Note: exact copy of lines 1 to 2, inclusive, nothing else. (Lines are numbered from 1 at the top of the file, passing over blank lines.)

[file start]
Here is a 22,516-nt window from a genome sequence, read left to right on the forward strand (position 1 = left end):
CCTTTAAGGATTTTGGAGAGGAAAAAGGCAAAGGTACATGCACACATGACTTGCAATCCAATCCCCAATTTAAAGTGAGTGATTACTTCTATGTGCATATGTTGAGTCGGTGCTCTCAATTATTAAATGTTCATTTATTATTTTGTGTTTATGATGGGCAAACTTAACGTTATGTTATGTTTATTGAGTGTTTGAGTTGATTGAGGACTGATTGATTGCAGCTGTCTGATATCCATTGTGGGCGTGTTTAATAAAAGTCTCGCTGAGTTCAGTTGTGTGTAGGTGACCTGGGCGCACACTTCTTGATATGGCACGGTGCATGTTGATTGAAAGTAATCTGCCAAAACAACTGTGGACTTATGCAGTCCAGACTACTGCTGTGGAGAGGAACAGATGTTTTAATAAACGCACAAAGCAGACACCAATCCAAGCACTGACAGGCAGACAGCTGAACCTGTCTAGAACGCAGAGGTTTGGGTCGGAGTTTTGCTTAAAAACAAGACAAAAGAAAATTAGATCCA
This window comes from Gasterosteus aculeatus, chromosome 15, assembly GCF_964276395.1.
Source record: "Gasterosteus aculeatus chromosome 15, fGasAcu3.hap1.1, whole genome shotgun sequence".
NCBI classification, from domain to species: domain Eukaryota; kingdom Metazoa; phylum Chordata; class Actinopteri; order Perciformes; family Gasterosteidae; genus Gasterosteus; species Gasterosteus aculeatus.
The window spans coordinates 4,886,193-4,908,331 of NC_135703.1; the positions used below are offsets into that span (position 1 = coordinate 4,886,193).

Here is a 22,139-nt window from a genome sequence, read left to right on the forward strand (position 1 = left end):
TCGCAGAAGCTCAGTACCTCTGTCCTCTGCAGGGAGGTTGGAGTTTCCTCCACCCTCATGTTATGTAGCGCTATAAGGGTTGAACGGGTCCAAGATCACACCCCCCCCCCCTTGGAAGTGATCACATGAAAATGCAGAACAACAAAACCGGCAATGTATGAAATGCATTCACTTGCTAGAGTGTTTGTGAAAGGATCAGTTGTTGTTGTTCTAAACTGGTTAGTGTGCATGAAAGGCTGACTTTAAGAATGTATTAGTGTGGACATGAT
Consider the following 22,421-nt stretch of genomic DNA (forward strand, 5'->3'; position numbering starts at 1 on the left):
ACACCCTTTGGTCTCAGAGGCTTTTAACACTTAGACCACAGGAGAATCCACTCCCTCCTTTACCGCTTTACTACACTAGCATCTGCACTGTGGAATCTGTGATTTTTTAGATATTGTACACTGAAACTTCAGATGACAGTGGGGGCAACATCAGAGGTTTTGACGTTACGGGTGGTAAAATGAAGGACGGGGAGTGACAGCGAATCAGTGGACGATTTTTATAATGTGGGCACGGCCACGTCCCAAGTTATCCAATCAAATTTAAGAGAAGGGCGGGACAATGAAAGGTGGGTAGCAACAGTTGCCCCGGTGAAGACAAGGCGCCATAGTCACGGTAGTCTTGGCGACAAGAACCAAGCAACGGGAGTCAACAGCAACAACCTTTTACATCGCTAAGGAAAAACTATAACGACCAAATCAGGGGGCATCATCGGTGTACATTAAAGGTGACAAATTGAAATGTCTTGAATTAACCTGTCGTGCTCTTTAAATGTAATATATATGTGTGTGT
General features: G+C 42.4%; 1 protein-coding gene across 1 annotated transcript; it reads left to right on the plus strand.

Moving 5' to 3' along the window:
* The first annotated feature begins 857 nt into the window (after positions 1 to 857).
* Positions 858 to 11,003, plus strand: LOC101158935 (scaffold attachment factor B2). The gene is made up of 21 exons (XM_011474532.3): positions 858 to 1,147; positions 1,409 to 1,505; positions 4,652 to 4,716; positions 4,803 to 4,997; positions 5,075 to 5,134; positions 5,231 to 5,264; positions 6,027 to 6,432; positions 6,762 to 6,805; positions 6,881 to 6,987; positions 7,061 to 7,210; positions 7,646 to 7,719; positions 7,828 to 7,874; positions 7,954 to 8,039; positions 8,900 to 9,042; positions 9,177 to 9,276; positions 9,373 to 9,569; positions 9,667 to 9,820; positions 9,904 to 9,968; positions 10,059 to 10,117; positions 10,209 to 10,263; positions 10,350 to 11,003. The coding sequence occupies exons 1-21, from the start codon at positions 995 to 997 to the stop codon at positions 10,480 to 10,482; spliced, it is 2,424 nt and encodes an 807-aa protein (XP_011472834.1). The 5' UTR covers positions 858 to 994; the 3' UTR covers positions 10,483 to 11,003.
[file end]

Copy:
Here is a 22,516-nt window from a genome sequence, read left to right on the forward strand (position 1 = left end):
CCTTTAAGGATTTTGGAGAGGAAAAAGGCAAAGGTACATGCACACATGACTTGCAATCCAATCCCCAATTTAAAGTGAGTGATTACTTCTATGTGCATATGTTGAGTCGGTGCTCTCAATTATTAAATGTTCATTTATTATTTTGTGTTTATGATGGGCAAACTTAACGTTATGTTATGTTTATTGAGTGTTTGAGTTGATTGAGGACTGATTGATTGCAGCTGTCTGATATCCATTGTGGGCGTGTTTAATAAAAGTCTCGCTGAGTTCAGTTGTGTGTAGGTGACCTGGGCGCACACTTCTTGATATGGCACGGTGCATGTTGATTGAAAGTAATCTGCCAAAACAACTGTGGACTTATGCAGTCCAGACTACTGCTGTGGAGAGGAACAGATGTTTTAATAAACGCACAAAGCAGACACCAATCCAAGCACTGACAGGCAGACAGCTGAACCTGTCTAGAACGCAGAGGTTTGGGTCGGAGTTTTGCTTAAAAACAAGACAAAAGAAAATTAGATCCA